Sir William Johnson and the Six nations (Google eBook)

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Dodd, Mead and company, 1891 - History - 227 pages
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Page 148 - Colonel, Agent and Sole Superintendent of all the affairs of the Six Nations and other Northern Indians...
Page 211 - I must Confess the Aspect of Affairs at home is very Unpleasing, and ought to give Concern to every Wellwisher of his Country, because whatever Reason, or Justice there may be in some of the late Steps you mention, there is a probability of their being carried farther than a Good man can wish for, Tho...
Page 94 - They felt deeply that sort of gratitude which has been defined as a " lively sense of favours to come.
Page 129 - ... policies adopted by the separate colonies. The problem was to conciliate the Indians, and to make effective the inherent strength of the English. This could be done only by a union of the colonies. Accordingly, the colonial commissioners, who in the summer of 1754 met at Albany, unanimously resolved that a union of all the colonies was absolutely necessary for their security, and a comprehensive plan for such a function was drawn up and adopted. The Albany plan had, however, to be submitted to...
Page 130 - Majesties several Governments on the Continent, that so their Councils, Treasure and Strength may be employed in due proportion against their common Enemy.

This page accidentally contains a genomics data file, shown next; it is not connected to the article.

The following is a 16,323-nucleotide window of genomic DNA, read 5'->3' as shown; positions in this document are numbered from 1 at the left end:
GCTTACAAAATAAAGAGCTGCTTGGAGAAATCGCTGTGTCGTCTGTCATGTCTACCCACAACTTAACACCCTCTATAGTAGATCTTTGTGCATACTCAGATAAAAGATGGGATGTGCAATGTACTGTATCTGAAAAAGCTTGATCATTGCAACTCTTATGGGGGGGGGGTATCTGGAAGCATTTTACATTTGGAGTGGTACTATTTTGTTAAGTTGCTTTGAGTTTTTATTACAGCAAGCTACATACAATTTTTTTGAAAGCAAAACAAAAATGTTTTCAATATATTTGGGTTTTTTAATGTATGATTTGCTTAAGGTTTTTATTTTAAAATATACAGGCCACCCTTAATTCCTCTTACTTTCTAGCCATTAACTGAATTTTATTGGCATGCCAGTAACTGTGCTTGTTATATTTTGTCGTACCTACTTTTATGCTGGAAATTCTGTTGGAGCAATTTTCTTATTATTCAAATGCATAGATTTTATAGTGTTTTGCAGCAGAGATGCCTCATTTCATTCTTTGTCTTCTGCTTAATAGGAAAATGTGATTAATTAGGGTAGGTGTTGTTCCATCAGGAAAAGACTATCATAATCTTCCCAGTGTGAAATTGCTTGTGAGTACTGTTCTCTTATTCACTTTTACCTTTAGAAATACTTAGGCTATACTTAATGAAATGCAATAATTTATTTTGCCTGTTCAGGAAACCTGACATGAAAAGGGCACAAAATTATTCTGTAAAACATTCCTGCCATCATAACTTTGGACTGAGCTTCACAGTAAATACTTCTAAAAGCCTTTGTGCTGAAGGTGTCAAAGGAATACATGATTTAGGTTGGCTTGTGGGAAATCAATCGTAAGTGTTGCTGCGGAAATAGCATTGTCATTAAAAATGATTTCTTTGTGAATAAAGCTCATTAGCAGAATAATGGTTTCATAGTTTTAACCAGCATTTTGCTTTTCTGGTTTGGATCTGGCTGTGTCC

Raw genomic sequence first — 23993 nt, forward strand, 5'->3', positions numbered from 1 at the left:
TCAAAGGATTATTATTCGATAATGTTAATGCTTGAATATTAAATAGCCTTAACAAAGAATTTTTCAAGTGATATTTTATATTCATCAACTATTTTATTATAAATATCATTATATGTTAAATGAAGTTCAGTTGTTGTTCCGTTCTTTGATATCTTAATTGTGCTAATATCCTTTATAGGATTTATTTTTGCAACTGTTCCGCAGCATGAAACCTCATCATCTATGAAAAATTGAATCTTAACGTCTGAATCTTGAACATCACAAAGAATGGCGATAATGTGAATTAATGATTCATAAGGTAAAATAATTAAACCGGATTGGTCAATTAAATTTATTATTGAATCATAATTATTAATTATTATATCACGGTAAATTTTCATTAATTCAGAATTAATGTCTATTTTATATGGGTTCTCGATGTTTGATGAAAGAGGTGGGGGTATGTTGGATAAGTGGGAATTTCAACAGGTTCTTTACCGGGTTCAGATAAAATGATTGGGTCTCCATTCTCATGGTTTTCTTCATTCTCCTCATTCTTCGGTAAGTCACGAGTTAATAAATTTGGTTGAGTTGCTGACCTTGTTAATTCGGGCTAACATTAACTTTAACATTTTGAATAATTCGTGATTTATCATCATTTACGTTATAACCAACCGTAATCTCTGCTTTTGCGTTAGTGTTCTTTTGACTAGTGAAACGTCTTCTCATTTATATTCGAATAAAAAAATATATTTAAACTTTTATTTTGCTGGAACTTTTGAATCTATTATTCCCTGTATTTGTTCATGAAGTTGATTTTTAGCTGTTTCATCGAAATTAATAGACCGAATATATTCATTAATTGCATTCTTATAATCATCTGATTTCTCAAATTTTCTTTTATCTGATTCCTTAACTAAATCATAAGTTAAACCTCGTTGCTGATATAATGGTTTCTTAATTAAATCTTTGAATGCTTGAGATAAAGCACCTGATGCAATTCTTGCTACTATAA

Page 90 - ... cutting messages and sharp threats were shot in both directions. The controversy was maintained with fiery intensity for many days, in the course of which the House coolly directed Parker to reprint the offensive document, and furnish each member with two copies, "that their constituents might know that it was their firm resolution to preserve the liberty of the press.
Page 175 - Some wandering tribes had been for ages scattered among the forest shades or the green pastures of the prairie. From the mouth of the St. Lawrence to the Delta of the Mississippi, and from the Atlantic to the Pacific Ocean, these savages possessed certain points of resemblance which bore witness of their common origin : but at the same time they differed from all other known races of men...
Page 117 - The bill was therefore refused a second reading; and a motion was forthwith carried,—that inasmuch as the bill intrenched on the " great, essential and undoubted right of the representatives of the people of this colony to begin all bills for raising and disbursing of money, it should be rejected.
Page 53 - Freeman outlives us to finish his History of Federal Government from the Achaian League to the Disruption of the United States, he will give more than one chapter to the labor rising of 1877.
Page 128 - It was proposed by the Governor that to avoid all disputes about the precedency of the Colonies They should be named in the Minutes according to their Situation from North to South, which •was agreed to.

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